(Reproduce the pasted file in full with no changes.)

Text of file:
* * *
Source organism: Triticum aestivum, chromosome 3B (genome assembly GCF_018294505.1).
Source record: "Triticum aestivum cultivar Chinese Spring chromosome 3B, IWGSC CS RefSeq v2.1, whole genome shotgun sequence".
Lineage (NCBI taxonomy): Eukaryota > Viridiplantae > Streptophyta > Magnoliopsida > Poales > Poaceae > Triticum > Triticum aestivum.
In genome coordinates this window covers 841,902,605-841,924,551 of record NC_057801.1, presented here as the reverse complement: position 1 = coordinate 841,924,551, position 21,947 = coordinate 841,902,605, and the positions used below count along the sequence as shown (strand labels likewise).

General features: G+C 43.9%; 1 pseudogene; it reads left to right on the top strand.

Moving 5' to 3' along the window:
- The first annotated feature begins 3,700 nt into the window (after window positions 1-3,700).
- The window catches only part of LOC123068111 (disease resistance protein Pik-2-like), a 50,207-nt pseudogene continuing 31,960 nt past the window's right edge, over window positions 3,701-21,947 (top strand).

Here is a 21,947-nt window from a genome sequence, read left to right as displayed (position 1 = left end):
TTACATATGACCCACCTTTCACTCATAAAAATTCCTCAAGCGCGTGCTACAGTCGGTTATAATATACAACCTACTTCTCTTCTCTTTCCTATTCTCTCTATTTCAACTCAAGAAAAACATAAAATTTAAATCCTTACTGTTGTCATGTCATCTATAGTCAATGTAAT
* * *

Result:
Source organism: Triticum aestivum, chromosome 3B (genome assembly GCF_018294505.1).
Source record: "Triticum aestivum cultivar Chinese Spring chromosome 3B, IWGSC CS RefSeq v2.1, whole genome shotgun sequence".
Lineage (NCBI taxonomy): Eukaryota > Viridiplantae > Streptophyta > Magnoliopsida > Poales > Poaceae > Triticum > Triticum aestivum.
In genome coordinates this window covers 841,902,605-841,924,551 of record NC_057801.1, presented here as the reverse complement: position 1 = coordinate 841,924,551, position 21,947 = coordinate 841,902,605, and the positions used below count along the sequence as shown (strand labels likewise).

General features: G+C 43.9%; 1 pseudogene; it reads left to right on the top strand.

Moving 5' to 3' along the window:
- The first annotated feature begins 3,700 nt into the window (after window positions 1-3,700).
- The window catches only part of LOC123068111 (disease resistance protein Pik-2-like), a 50,207-nt pseudogene continuing 31,960 nt past the window's right edge, over window positions 3,701-21,947 (top strand).

Here is a 21,947-nt window from a genome sequence, read left to right as displayed (position 1 = left end):
TTACATATGACCCACCTTTCACTCATAAAAATTCCTCAAGCGCGTGCTACAGTCGGTTATAATATACAACCTACTTCTCTTCTCTTTCCTATTCTCTCTATTTCAACTCAAGAAAAACATAAAATTTAAATCCTTACTGTTGTCATGTCATCTATAGTCAATGTAAT